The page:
Market corrections typically hit immature assets the hardest, which is why when Bitcoin began to slide back to $10,000 yesterday, investors began to panic sell yield farming DeFi tokens that had experienced substantial gains over the past few weeks.
The issue with these tokens is that when they are staked in a liquidity pool in order to earn interest, they are harder to liquidate than if they were on an exchange. Tokens would need to be unstaked before being swapped on an exchange like Uniswap, where Ethereum gas prices reach as high as $50 per transaction.
This causes an eventual cascade in sell orders as investors are desperate to cut their losses before the largest assets like Ethereum and Bitcoin begin to dive further.
The heavily-discussed Yearn Finance (YFI) has actually performed better than most in spite of the sell-off, falling by just 29.16%, which isn’t too bad when compared with its fork YFV, which has lost more than 68% of its value in two days.
The sell-off over the past 24 hours is a prime example of why it’s important to remain level-headed in what seemed like a fully-fledged bull market. These yield farming tokens are extremely illiquid and thus very risky, if Bitcoin begins to tick lower than $10,000 over the weekend it may well flush most of the capital staked in DeFi out of the market.
Remarkably, investors on social media channels are touting these battered and bruised yield farming tokens as definite buys in this trading range, but when Bitcoin is being so indecisive the risk reward set up surely isn’t there just yet.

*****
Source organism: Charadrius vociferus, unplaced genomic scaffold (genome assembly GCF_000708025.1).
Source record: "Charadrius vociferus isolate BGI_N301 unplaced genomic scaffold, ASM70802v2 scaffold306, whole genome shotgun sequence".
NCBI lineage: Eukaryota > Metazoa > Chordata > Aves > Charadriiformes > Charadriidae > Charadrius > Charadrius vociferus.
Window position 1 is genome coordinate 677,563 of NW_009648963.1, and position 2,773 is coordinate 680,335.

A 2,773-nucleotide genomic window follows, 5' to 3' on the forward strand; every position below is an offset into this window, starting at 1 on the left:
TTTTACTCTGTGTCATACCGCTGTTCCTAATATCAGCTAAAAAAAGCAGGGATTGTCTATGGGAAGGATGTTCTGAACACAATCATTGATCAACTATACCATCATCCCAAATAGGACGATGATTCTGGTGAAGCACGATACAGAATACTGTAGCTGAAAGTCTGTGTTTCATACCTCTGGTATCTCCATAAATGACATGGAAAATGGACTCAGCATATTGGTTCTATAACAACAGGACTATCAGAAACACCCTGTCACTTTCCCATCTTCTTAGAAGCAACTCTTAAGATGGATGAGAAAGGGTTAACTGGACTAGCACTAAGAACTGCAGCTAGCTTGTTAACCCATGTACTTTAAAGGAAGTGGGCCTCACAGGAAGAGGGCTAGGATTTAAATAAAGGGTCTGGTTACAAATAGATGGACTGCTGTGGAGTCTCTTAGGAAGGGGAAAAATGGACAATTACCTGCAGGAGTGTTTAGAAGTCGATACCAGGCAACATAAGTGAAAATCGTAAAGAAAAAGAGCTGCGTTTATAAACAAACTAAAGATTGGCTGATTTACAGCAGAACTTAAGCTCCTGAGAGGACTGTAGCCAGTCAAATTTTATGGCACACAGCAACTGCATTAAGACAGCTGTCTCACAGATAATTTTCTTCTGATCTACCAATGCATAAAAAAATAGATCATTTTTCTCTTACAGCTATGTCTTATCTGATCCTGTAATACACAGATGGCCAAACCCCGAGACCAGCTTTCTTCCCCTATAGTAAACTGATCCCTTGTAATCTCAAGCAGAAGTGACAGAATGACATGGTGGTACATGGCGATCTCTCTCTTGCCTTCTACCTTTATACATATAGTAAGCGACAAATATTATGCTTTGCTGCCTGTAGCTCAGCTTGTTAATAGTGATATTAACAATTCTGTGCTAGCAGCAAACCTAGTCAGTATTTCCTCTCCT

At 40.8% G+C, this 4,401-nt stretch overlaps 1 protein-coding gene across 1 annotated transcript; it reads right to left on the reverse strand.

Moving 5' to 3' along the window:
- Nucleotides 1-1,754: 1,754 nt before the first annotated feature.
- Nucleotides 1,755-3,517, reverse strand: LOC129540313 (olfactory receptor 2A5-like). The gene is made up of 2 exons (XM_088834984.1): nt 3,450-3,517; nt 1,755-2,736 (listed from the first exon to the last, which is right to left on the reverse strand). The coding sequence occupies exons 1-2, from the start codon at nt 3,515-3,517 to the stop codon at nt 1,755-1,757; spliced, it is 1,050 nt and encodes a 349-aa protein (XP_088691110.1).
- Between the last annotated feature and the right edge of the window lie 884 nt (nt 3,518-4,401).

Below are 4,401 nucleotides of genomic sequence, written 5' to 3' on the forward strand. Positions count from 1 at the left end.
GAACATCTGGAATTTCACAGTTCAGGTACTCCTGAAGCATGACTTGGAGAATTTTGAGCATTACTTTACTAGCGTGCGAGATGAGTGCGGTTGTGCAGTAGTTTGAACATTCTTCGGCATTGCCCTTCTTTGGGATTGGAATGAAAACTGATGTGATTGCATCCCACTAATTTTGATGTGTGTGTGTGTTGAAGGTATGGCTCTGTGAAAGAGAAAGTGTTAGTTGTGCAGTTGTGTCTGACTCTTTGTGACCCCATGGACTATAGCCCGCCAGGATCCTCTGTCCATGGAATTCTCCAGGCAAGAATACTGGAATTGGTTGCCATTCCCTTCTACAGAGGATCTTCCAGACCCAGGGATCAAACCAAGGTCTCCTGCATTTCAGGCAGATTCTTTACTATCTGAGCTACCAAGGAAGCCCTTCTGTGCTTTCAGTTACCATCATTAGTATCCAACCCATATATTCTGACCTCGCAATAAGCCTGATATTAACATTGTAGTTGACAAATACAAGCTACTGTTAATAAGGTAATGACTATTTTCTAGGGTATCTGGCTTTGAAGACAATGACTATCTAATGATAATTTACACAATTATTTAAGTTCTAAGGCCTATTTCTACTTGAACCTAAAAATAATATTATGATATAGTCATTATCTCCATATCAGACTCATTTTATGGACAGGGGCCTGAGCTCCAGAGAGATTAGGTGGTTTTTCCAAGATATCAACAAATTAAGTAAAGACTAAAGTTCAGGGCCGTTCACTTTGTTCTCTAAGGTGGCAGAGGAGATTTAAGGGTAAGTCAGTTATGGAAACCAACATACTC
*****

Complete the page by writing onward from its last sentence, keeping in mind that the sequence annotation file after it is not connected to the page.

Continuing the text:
One way to capitalise on the peaks and troughs of DeFi would be staking tokens, keeping in mind risk and capital management, while shorting the DeFi perpetual swap contract on a derivatives exchange.
This means that if the index plummets, as it has over the past 48-hours, a trader will profit from the short position while continuing to mint new tokens by staking, which increases exposure and potential profits on the next uptick in price.
Investors should be reminded, however, that the majority of these staking contracts are unaudited and that there is an inherent risk that they may eventually go to zero, which was the case for Yam Finance.
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